Spotlight On Writers - Tessa Weitemeier, interview at

Spotlight On Writers – Tessa Weitemeier

Spotlight On Writers

Tessa Weitemeier



  1. Where, do you hail from?
I grew up in Germany, but I am currently living in a small town by the Oslofjord in Norway. I’ve been thinking about leaving Germany since I was 10 years old and went to England for the first time. For a while, I had the plan to move to England, but Norway came into the picture when I was 19 and I absolutely fell in love with the country and the people here. The nature is just incredible and I am lucky to have the opportunity to explore all that beauty now.
  1. What is the greatest thing about the place you call home?

For as long as I can remember I’ve been searching for a place that really feels like home to me and I came to the realization that home actually isn’t a place for me. I grew up in a home that wasn’t as safe for me as it should’ve been and when I lived in a children’s home for a while I was pointed at with a gun, so that wasn’t too safe either. I always struggled with the term “home”. To me, home is the feeling of inner peace. And I am not always at home. But I carry home inside me and I have the chance to come home wherever I am.

  1. What turns you on creatively?

Music and nature. If you send me into a forest with headphones for an hour I’ll come back with at least ten new notes in my phone. Some of them turn into sentences in a novel, others turn into poems and the rest ends up in songs I write. When I listen to music it’s like I am watching the words falling into place in a way they didn’t exist before.
I feel like many creative people need something to really turn them on but I am “on” all the time. I am always looking at things, hearing things, noticing things around me with this thought in mind that I could turn these things into something creative.

  1. What is your favorite word, and can you use it in a poetic sentence?

I don’t think I have an all time favourite word, I am constantly on the hunt for new words. Given the fact that English isn’t my first language there are still a lot of words for me to discover. Right now I think beacon is a cool word.

all of my hopes and dreams are weakened but there’s still a bright shining beacon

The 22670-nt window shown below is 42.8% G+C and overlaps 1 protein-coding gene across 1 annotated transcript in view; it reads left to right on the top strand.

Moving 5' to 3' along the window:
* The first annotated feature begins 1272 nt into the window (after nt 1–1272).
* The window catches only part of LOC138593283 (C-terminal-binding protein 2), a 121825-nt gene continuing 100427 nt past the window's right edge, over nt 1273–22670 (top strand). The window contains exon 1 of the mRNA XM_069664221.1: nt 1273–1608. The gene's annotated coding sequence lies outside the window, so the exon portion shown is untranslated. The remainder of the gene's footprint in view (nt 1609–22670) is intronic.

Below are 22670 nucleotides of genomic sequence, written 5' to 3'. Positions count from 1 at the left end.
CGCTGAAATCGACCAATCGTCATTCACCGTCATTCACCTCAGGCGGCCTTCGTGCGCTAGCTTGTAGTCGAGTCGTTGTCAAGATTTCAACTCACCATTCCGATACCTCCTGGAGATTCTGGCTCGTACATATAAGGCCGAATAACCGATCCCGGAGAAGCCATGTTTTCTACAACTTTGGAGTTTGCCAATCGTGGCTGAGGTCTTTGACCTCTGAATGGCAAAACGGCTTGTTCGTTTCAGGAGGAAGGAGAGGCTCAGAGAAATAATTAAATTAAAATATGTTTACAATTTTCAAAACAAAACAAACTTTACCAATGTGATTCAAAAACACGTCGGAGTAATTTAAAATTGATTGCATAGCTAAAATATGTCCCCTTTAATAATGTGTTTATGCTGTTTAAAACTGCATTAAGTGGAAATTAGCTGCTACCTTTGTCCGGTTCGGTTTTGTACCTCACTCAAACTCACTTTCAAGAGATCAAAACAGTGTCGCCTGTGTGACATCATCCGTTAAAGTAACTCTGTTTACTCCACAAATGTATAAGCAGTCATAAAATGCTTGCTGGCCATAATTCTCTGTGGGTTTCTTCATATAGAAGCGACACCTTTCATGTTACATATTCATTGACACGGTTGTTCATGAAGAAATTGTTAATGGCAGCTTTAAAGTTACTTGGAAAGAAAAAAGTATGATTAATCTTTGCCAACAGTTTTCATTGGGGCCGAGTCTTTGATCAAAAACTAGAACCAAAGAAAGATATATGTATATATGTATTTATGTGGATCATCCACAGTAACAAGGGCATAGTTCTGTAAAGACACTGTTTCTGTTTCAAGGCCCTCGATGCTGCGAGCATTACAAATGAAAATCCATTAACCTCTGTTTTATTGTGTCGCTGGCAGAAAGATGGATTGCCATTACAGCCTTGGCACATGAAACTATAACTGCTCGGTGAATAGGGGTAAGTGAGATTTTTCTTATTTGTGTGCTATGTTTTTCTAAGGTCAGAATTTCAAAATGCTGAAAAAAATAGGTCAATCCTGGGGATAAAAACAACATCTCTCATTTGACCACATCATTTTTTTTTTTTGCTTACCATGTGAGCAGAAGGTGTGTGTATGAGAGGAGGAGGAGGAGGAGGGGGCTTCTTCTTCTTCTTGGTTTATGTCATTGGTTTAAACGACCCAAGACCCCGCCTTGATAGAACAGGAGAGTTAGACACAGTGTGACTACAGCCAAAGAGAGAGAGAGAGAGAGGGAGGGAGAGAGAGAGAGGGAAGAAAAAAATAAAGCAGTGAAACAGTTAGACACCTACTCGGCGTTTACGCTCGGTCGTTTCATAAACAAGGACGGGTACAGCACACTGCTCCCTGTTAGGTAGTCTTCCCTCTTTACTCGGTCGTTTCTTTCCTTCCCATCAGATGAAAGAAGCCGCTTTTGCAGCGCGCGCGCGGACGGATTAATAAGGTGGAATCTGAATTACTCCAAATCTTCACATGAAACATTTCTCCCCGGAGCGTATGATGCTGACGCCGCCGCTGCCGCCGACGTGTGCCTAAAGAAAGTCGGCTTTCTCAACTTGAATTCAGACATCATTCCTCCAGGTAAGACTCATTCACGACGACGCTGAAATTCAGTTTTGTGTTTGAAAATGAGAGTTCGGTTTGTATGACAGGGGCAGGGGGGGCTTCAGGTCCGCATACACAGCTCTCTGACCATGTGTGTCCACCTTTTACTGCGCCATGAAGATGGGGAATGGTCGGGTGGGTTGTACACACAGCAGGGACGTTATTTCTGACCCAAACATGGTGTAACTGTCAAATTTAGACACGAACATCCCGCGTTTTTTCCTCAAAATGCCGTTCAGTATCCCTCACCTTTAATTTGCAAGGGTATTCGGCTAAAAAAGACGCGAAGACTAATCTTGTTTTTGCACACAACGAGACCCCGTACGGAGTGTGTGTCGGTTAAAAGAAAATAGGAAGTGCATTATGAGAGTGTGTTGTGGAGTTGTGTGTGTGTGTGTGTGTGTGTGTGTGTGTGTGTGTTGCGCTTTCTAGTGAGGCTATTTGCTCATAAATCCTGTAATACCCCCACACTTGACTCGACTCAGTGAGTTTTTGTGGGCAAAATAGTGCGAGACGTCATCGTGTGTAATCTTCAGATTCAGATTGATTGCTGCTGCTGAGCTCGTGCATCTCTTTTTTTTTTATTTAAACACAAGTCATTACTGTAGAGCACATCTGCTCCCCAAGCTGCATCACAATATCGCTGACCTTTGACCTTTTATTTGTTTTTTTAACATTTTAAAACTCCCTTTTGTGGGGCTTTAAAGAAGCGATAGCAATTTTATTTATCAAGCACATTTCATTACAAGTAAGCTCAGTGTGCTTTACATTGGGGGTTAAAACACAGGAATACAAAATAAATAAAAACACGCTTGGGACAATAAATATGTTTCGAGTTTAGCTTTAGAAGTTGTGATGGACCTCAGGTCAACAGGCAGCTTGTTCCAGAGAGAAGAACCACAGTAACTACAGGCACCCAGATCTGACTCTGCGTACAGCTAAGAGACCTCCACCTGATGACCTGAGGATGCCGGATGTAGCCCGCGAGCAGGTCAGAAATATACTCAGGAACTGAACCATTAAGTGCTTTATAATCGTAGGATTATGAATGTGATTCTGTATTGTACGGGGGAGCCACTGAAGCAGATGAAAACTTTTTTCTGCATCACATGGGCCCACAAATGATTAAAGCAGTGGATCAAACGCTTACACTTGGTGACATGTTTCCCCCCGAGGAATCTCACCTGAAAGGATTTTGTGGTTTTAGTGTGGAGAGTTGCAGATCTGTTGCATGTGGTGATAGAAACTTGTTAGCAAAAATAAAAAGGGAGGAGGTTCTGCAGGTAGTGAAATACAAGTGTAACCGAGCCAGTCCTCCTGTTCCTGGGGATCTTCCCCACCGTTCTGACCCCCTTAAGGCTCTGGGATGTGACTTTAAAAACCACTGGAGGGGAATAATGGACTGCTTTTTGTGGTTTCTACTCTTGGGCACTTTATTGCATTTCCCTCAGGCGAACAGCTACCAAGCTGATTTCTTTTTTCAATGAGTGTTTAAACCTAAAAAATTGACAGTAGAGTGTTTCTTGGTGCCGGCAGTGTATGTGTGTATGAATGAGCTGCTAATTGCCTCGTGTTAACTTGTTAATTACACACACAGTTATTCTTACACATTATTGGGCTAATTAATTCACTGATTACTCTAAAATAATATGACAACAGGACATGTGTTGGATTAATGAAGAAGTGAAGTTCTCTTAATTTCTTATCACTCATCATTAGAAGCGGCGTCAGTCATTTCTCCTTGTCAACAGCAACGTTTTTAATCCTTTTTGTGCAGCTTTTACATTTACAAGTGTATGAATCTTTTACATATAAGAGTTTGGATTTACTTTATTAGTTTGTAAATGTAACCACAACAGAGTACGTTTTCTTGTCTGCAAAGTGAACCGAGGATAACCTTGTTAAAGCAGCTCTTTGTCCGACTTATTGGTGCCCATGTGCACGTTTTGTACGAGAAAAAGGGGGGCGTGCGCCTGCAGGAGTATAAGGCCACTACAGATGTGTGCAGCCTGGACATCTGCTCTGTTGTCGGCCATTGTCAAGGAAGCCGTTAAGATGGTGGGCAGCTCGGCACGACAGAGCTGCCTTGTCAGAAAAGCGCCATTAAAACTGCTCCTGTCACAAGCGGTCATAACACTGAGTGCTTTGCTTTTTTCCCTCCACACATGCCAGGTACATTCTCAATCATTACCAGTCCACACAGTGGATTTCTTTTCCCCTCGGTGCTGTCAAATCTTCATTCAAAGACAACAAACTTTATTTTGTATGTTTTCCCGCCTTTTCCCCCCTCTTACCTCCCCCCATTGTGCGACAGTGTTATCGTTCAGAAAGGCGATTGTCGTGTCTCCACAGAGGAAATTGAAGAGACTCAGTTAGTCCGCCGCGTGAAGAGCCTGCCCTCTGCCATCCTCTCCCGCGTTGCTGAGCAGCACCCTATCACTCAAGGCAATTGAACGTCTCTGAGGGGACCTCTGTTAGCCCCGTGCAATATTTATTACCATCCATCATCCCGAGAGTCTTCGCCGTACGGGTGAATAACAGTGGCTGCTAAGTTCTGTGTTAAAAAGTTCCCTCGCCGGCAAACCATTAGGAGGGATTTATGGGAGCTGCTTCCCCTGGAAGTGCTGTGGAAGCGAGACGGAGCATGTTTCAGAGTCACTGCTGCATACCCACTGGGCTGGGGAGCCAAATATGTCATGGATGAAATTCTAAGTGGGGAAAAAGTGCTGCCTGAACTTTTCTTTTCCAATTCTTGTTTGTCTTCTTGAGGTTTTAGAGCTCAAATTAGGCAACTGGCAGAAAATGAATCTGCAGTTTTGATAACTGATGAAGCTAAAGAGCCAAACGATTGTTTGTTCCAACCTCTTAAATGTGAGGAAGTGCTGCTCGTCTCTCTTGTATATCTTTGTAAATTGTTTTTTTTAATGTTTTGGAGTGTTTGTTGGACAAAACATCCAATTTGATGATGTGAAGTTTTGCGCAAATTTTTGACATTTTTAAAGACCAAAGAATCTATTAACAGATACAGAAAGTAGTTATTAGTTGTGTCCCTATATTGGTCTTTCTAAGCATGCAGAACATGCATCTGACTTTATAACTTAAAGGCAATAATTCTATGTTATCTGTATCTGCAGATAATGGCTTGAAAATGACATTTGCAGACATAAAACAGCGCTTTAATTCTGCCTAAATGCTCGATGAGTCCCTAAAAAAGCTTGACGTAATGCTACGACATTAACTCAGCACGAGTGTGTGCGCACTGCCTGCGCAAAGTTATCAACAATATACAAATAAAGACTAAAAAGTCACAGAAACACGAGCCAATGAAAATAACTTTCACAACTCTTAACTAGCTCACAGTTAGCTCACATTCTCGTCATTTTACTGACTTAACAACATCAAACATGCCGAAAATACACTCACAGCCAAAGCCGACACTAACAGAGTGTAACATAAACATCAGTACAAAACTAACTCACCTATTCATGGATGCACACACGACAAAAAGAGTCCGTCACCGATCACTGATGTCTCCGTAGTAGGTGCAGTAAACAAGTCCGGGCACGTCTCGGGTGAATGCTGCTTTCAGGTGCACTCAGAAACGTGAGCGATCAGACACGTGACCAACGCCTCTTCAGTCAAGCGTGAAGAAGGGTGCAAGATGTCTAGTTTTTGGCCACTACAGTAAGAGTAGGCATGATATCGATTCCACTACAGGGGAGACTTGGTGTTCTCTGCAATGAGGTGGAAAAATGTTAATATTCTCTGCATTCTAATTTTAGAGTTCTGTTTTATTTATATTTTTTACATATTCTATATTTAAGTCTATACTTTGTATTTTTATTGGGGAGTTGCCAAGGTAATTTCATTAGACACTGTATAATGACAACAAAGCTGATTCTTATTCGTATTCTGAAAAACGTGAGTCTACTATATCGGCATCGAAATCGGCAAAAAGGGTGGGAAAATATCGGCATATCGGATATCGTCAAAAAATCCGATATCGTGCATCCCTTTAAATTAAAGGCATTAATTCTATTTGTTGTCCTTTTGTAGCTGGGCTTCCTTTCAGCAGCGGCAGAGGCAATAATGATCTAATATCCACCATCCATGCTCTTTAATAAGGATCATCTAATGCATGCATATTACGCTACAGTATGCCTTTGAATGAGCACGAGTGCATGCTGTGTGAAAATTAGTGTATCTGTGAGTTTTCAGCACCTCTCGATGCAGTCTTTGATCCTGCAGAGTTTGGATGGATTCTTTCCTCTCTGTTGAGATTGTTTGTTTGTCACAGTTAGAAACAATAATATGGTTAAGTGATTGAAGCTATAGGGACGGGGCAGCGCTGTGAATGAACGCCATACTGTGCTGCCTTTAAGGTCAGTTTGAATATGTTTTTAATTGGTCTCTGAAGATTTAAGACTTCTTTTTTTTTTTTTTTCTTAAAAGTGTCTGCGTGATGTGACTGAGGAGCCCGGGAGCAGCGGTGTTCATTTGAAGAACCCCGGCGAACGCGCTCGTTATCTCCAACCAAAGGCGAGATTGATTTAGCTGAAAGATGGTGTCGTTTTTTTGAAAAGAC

1. What is your pet peeve?

People who don’t realize that making art, creating something that wasn’t there before is actual work. A novel doesn’t just magically appear and a poem doesn’t fall from the sky onto the paper in front of me or you. And it doesn’t matter if the created art is commercially or financially successful, it’s still work and it means something to the person who created it, so who are these people to question the value of it? Normally these people never made art in any form themselves and I am learning to surround myself more and more with people who understand what it means to create something. Slowly coming home to inner peace regarding this.

  1. What defines Tessa Weitemeier?

It’s weird to answer that myself, it would be a lot easier to ask the people around me this question. But I think both creatively and personally I am defined by having a very strong sense of what feels right and wrong to me. And I follow that sense even if some of my decisions seem very odd or simply wrong to others. So far I’ve never regretted a decision, and there have been some quite huge and life-changing ones. This doesn’t mean I never doubt my decisions, I doubt everything all the time.
My work is defined by a lot of deep emotions I guess. Having mentally visited the darkest places to exist I always try to capture the deepest human emotions in a hopefully easily accessible way. It’s the biggest compliment for me when someone sends me a message to tell me they had to put down a book I wrote because it made them cry or feel something else so intense they couldn’t continue reading. Don’t get me wrong here, I don’t want to make people cry but as a writer, it is a huge achievement to have created something that resonates so deeply with other people that it actually makes them feel something. And I think we all are in this world to simply feel.

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This publication is part 344 of 408 in the series Spotlight On Writers